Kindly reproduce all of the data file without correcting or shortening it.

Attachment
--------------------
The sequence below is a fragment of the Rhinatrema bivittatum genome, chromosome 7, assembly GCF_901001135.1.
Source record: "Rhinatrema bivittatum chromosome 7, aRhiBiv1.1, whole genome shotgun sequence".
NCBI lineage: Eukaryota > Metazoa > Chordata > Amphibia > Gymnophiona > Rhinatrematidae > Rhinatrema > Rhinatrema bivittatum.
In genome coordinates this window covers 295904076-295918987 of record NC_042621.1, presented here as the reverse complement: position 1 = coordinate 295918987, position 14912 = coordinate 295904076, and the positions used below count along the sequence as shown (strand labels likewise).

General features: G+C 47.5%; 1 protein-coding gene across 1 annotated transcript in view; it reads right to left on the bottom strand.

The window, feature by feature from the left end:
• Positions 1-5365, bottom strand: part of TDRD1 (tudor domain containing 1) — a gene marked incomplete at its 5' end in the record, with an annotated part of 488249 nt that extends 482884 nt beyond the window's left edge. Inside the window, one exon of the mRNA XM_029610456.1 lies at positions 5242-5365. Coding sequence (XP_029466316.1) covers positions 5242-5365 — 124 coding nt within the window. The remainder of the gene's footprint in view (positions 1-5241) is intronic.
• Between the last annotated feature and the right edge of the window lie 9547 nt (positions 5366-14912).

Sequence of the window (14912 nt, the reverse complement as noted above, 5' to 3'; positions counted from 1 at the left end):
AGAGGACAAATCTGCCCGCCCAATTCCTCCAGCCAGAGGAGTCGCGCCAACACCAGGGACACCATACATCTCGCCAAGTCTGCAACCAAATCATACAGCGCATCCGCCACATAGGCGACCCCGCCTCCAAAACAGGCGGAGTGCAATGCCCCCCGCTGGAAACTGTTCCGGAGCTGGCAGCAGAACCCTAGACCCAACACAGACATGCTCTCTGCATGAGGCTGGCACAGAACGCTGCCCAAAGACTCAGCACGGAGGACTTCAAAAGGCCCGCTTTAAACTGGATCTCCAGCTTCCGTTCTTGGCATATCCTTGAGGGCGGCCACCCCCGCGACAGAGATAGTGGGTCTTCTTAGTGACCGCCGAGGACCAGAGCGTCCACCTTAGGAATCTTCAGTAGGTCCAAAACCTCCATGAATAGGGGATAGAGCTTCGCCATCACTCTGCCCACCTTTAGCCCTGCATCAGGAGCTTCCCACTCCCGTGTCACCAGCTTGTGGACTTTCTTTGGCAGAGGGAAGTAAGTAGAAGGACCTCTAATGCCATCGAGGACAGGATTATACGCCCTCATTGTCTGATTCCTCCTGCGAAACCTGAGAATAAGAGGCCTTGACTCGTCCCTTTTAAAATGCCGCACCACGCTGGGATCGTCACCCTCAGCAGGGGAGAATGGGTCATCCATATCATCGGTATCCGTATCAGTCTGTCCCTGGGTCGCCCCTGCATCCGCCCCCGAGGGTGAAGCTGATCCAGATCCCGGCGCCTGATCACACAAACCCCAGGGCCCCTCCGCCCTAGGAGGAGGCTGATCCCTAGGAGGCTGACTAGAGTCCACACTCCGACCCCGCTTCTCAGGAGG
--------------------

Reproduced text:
The sequence below is a fragment of the Rhinatrema bivittatum genome, chromosome 7, assembly GCF_901001135.1.
Source record: "Rhinatrema bivittatum chromosome 7, aRhiBiv1.1, whole genome shotgun sequence".
NCBI lineage: Eukaryota > Metazoa > Chordata > Amphibia > Gymnophiona > Rhinatrematidae > Rhinatrema > Rhinatrema bivittatum.
In genome coordinates this window covers 295904076-295918987 of record NC_042621.1, presented here as the reverse complement: position 1 = coordinate 295918987, position 14912 = coordinate 295904076, and the positions used below count along the sequence as shown (strand labels likewise).

General features: G+C 47.5%; 1 protein-coding gene across 1 annotated transcript in view; it reads right to left on the bottom strand.

The window, feature by feature from the left end:
• Positions 1-5365, bottom strand: part of TDRD1 (tudor domain containing 1) — a gene marked incomplete at its 5' end in the record, with an annotated part of 488249 nt that extends 482884 nt beyond the window's left edge. Inside the window, one exon of the mRNA XM_029610456.1 lies at positions 5242-5365. Coding sequence (XP_029466316.1) covers positions 5242-5365 — 124 coding nt within the window. The remainder of the gene's footprint in view (positions 1-5241) is intronic.
• Between the last annotated feature and the right edge of the window lie 9547 nt (positions 5366-14912).

Sequence of the window (14912 nt, the reverse complement as noted above, 5' to 3'; positions counted from 1 at the left end):
AGAGGACAAATCTGCCCGCCCAATTCCTCCAGCCAGAGGAGTCGCGCCAACACCAGGGACACCATACATCTCGCCAAGTCTGCAACCAAATCATACAGCGCATCCGCCACATAGGCGACCCCGCCTCCAAAACAGGCGGAGTGCAATGCCCCCCGCTGGAAACTGTTCCGGAGCTGGCAGCAGAACCCTAGACCCAACACAGACATGCTCTCTGCATGAGGCTGGCACAGAACGCTGCCCAAAGACTCAGCACGGAGGACTTCAAAAGGCCCGCTTTAAACTGGATCTCCAGCTTCCGTTCTTGGCATATCCTTGAGGGCGGCCACCCCCGCGACAGAGATAGTGGGTCTTCTTAGTGACCGCCGAGGACCAGAGCGTCCACCTTAGGAATCTTCAGTAGGTCCAAAACCTCCATGAATAGGGGATAGAGCTTCGCCATCACTCTGCCCACCTTTAGCCCTGCATCAGGAGCTTCCCACTCCCGTGTCACCAGCTTGTGGACTTTCTTTGGCAGAGGGAAGTAAGTAGAAGGACCTCTAATGCCATCGAGGACAGGATTATACGCCCTCATTGTCTGATTCCTCCTGCGAAACCTGAGAATAAGAGGCCTTGACTCGTCCCTTTTAAAATGCCGCACCACGCTGGGATCGTCACCCTCAGCAGGGGAGAATGGGTCATCCATATCATCGGTATCCGTATCAGTCTGTCCCTGGGTCGCCCCTGCATCCGCCCCCGAGGGTGAAGCTGATCCAGATCCCGGCGCCTGATCACACAAACCCCAGGGCCCCTCCGCCCTAGGAGGAGGCTGATCCCTAGGAGGCTGACTAGAGTCCACACTCCGACCCCGCTTCTCAGGAGG